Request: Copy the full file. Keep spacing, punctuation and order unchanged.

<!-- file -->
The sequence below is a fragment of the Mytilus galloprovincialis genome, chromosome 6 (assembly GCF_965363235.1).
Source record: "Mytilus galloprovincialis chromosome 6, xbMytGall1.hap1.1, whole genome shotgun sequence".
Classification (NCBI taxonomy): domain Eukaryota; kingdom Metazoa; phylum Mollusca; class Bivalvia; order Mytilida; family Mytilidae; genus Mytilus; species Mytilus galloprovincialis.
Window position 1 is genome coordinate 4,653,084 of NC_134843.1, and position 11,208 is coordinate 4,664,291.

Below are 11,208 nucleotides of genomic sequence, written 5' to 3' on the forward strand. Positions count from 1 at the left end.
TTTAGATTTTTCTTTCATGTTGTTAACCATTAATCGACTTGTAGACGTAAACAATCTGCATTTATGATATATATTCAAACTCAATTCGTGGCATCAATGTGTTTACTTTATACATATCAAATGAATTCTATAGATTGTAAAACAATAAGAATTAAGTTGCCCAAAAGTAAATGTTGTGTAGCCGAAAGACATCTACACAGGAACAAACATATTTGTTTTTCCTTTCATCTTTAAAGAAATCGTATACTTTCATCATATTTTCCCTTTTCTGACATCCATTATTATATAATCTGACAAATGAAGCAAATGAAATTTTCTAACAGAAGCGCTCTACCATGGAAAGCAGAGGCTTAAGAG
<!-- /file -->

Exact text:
The sequence below is a fragment of the Mytilus galloprovincialis genome, chromosome 6 (assembly GCF_965363235.1).
Source record: "Mytilus galloprovincialis chromosome 6, xbMytGall1.hap1.1, whole genome shotgun sequence".
Classification (NCBI taxonomy): domain Eukaryota; kingdom Metazoa; phylum Mollusca; class Bivalvia; order Mytilida; family Mytilidae; genus Mytilus; species Mytilus galloprovincialis.
Window position 1 is genome coordinate 4,653,084 of NC_134843.1, and position 11,208 is coordinate 4,664,291.

Below are 11,208 nucleotides of genomic sequence, written 5' to 3' on the forward strand. Positions count from 1 at the left end.
TTTAGATTTTTCTTTCATGTTGTTAACCATTAATCGACTTGTAGACGTAAACAATCTGCATTTATGATATATATTCAAACTCAATTCGTGGCATCAATGTGTTTACTTTATACATATCAAATGAATTCTATAGATTGTAAAACAATAAGAATTAAGTTGCCCAAAAGTAAATGTTGTGTAGCCGAAAGACATCTACACAGGAACAAACATATTTGTTTTTCCTTTCATCTTTAAAGAAATCGTATACTTTCATCATATTTTCCCTTTTCTGACATCCATTATTATATAATCTGACAAATGAAGCAAATGAAATTTTCTAACAGAAGCGCTCTACCATGGAAAGCAGAGGCTTAAGAG